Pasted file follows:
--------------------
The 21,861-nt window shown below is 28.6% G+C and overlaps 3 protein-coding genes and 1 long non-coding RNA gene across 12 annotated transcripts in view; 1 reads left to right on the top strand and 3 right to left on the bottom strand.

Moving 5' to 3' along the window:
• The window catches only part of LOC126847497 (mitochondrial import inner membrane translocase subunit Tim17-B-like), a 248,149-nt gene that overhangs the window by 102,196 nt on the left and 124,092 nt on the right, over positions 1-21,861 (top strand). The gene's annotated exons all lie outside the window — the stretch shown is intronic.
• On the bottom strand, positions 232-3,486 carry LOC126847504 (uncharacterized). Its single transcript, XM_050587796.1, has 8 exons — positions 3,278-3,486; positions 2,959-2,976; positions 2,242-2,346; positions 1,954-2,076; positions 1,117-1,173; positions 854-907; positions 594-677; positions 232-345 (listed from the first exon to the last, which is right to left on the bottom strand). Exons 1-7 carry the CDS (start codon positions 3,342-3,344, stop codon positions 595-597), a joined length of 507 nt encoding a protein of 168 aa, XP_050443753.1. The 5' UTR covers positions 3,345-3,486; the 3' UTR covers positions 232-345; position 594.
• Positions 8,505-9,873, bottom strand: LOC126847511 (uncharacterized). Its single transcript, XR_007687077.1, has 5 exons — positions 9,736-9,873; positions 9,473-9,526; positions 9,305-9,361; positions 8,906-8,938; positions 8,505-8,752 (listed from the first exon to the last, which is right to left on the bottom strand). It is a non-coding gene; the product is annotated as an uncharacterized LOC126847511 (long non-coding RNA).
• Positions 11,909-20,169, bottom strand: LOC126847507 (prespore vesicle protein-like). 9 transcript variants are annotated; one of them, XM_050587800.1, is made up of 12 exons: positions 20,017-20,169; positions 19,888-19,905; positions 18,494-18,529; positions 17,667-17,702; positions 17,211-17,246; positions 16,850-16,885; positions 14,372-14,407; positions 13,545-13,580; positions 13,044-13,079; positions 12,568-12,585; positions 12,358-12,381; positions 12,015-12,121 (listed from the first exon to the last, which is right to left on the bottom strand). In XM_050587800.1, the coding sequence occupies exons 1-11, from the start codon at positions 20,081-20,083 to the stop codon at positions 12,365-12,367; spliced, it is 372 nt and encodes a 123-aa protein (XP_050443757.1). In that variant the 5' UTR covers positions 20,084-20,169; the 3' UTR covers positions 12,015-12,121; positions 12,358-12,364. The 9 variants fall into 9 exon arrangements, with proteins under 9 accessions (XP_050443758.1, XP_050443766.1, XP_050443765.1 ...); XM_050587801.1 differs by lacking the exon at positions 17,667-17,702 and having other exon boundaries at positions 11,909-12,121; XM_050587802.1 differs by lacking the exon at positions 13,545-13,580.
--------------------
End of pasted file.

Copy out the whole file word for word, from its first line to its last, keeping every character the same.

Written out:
The 21,861-nt window shown below is 28.6% G+C and overlaps 3 protein-coding genes and 1 long non-coding RNA gene across 12 annotated transcripts in view; 1 reads left to right on the top strand and 3 right to left on the bottom strand.

Moving 5' to 3' along the window:
• The window catches only part of LOC126847497 (mitochondrial import inner membrane translocase subunit Tim17-B-like), a 248,149-nt gene that overhangs the window by 102,196 nt on the left and 124,092 nt on the right, over positions 1-21,861 (top strand). The gene's annotated exons all lie outside the window — the stretch shown is intronic.
• On the bottom strand, positions 232-3,486 carry LOC126847504 (uncharacterized). Its single transcript, XM_050587796.1, has 8 exons — positions 3,278-3,486; positions 2,959-2,976; positions 2,242-2,346; positions 1,954-2,076; positions 1,117-1,173; positions 854-907; positions 594-677; positions 232-345 (listed from the first exon to the last, which is right to left on the bottom strand). Exons 1-7 carry the CDS (start codon positions 3,342-3,344, stop codon positions 595-597), a joined length of 507 nt encoding a protein of 168 aa, XP_050443753.1. The 5' UTR covers positions 3,345-3,486; the 3' UTR covers positions 232-345; position 594.
• Positions 8,505-9,873, bottom strand: LOC126847511 (uncharacterized). Its single transcript, XR_007687077.1, has 5 exons — positions 9,736-9,873; positions 9,473-9,526; positions 9,305-9,361; positions 8,906-8,938; positions 8,505-8,752 (listed from the first exon to the last, which is right to left on the bottom strand). It is a non-coding gene; the product is annotated as an uncharacterized LOC126847511 (long non-coding RNA).
• Positions 11,909-20,169, bottom strand: LOC126847507 (prespore vesicle protein-like). 9 transcript variants are annotated; one of them, XM_050587800.1, is made up of 12 exons: positions 20,017-20,169; positions 19,888-19,905; positions 18,494-18,529; positions 17,667-17,702; positions 17,211-17,246; positions 16,850-16,885; positions 14,372-14,407; positions 13,545-13,580; positions 13,044-13,079; positions 12,568-12,585; positions 12,358-12,381; positions 12,015-12,121 (listed from the first exon to the last, which is right to left on the bottom strand). In XM_050587800.1, the coding sequence occupies exons 1-11, from the start codon at positions 20,081-20,083 to the stop codon at positions 12,365-12,367; spliced, it is 372 nt and encodes a 123-aa protein (XP_050443757.1). In that variant the 5' UTR covers positions 20,084-20,169; the 3' UTR covers positions 12,015-12,121; positions 12,358-12,364. The 9 variants fall into 9 exon arrangements, with proteins under 9 accessions (XP_050443758.1, XP_050443766.1, XP_050443765.1 ...); XM_050587801.1 differs by lacking the exon at positions 17,667-17,702 and having other exon boundaries at positions 11,909-12,121; XM_050587802.1 differs by lacking the exon at positions 13,545-13,580.